Autism, Wandering and SafetyNet

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With all the things in the news lately about Autistic children wandering away, I though it was very important to get this message out. I have been talking with Jeremy Warnick, Corporate Communications Manger at Lojack SafetyNet. I truly believe in addressing this problem this is a great way to do it. As you know, I don’t often open my blog to outside posters but this is something I think we all need to take VERY seriously. I appreciate the oppurtunity to work with Lojack SafetyNet to help spread this very important message.

Please share this post so we can get the word out. Lojack SafetyNet is giving away 1,500 devices and 6 months of free service. This is a pretty big deal.

 



PREPARE FOR THE UNEXPECTED
Kathy Kelleher, LoJack SafetyNet 

With back to school time upon us, the routine many families have established over the past couple of months is likely going to change.   And for children with autism, sometimes it’s changes like this that may elicit anxiety and stress resulting in the child bolting or wandering.

No parent wakes up thinking, “today is the day my child is going to wander and become lost.”  September is National Preparedness Month.  So why not take the time now to prepare for the unexpected?  We’ve put together some ideas that can get you started.  Please feel free to leave your own ideas in the comments section.



A great place to start is the AWAARE Collaboration at www.awaare.org.  AWAARE stands for Autism Wandering Awareness Alerts Response Education.  It’s there where you can find the Family Wandering Emergency Plan (http://www.awaare.org/docs/FWEP.pdf ).  It’s a two page form you should keep in a location that is handy in the event of a wandering or emergency.  Remember, if you notice your child is missing, call 911 immediately.  It seems obvious, but some may think, “oh, I’ll go find him upstairs or in the basement or at my neighbor’s house.”  Meanwhile you’ve had no luck and more time has passed.  Public safety departments would rather be en route to the last place your child was seen and then called back saying he has been found, rather than be called 30 minutes or later after you noticed he was missing.  Every moment counts in this type of situation.

The Family Wandering Emergency Plan goes through the steps of what to say when you call 911.  This is especially a good idea when the person calling may be panic-stricken or nervous.  The Emergency Plan also lists critical information about your child and his diagnosis.

Something else to consider – creating an emergency contact point person who can contact neighbors and make arrangements for your other children and pets, while you are assisting the public safety officials in their search and rescue efforts.

Our SafetyNet website (www.safetynetbylojack.com) has great resources as well.  Wandering resources such as Neighbor and First Responder Forms are available.  The neighbor forms should be filled out in advance of any emergency and shared with your neighbors to provide them with current information, even a photo, about your loved one so that they can help you if/when the time arises.  And the First Responder Forms provides information about your loved one for the authorities in your town to keep on file.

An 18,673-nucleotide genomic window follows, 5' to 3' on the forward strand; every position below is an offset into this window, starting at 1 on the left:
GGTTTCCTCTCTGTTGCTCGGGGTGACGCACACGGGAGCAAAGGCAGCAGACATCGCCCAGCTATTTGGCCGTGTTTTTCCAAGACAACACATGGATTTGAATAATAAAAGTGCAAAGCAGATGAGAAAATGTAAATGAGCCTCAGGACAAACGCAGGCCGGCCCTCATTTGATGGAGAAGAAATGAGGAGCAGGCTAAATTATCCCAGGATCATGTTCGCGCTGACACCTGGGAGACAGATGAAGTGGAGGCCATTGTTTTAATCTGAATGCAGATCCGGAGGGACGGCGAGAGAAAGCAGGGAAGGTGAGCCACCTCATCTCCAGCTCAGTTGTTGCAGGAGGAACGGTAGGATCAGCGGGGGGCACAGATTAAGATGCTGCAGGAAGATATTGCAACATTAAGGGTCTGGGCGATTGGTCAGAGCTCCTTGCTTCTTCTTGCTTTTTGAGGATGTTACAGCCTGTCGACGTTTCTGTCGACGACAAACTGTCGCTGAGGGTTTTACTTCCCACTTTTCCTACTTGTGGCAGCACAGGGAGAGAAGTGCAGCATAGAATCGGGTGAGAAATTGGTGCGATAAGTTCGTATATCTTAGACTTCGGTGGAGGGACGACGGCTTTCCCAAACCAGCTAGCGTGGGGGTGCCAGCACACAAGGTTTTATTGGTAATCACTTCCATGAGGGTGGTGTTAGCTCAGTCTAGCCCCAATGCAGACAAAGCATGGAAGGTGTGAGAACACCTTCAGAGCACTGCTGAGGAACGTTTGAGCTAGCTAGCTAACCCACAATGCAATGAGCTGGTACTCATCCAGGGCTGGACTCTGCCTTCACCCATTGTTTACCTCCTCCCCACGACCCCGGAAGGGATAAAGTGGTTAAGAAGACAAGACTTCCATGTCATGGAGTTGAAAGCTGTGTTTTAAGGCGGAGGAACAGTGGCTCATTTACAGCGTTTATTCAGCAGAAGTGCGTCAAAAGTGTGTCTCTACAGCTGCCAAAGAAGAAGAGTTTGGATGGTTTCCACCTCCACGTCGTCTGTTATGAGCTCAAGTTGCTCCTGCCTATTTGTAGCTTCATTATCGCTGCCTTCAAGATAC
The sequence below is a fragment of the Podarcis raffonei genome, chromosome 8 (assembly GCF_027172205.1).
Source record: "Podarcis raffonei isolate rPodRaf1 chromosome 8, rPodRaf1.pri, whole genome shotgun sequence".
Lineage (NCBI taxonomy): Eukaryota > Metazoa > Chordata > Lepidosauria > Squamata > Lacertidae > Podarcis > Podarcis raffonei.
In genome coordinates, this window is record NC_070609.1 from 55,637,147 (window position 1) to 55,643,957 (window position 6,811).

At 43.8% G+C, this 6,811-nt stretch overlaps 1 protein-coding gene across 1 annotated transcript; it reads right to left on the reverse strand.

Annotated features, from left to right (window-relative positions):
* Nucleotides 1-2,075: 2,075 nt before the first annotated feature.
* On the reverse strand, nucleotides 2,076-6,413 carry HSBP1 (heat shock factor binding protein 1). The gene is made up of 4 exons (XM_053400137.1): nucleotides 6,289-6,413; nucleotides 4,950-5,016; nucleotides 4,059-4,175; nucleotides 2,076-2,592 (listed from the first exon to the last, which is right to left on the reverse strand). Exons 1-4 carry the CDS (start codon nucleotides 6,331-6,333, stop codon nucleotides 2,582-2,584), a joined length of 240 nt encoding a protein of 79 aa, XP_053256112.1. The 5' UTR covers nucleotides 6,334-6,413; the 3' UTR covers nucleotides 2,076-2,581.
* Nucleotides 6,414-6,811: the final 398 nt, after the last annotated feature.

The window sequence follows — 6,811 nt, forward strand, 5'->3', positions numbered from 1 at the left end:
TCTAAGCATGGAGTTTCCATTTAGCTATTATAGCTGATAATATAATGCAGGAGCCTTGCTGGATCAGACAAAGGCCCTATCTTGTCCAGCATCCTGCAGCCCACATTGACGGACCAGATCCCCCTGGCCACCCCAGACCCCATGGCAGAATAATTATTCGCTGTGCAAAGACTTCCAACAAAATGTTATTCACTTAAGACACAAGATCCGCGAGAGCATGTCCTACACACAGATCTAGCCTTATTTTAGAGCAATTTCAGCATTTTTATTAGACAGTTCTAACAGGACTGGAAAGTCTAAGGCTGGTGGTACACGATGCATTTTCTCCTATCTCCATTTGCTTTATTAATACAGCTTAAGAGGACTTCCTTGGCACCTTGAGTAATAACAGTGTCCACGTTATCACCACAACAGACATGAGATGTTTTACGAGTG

There is also a tip sheet – 10 Ways to Help Protect Your Child from the Dangers of Wandering.  I’m sure you are already practicing many of these, but perhaps there is something there you haven’t thought of yet?

At SafetyNet, we do recommend that you consider a personal tracking device.  Do your homework.  There are many different products on the market now.  Research them and find which one is best for your situation.  What I can tell you about the SafetyNet Service is that it is ideal for people at risk of wandering because it uses Radio Frequency (RF) technology, which has strong signals that can penetrate many physical obstructions.  With an RF device, your child can be found in places that a GPS or cellular device cannot reach, such as a wooded area or concrete building.  Think of the weather conditions where you live.  If your child wandered during the winter, and ended up taking shelter in a building or garage down the street, that signal would still get picked up the law enforcement officers specifically trained to find it.

Now would be the perfect time to try the SafetyNet Service!  Recently, they announced the launch of the “SafetyNet Race to Keep Safe” program, in which 1,500 caregivers and/or families will receive free SafetyNet personal tracking devices for six months!  “Race to Keep Safe” runs today through September 30th (or while supplies last).  Please visit www.safetynetbylojack.com or call 1-877-434-6384 about this wonderful opportunity.  You can also find us on Facebook at www.facebook.com/lojacksafetynet and Twitter at http://twitter.com/safetynetsource.

Thanks for your time and best of luck with any transitions that you may be involved with this fall.

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About Rob Gorski

Father to 3 with Autism and husband to my best friend. Oh...and creator fo this blog. :-)

  

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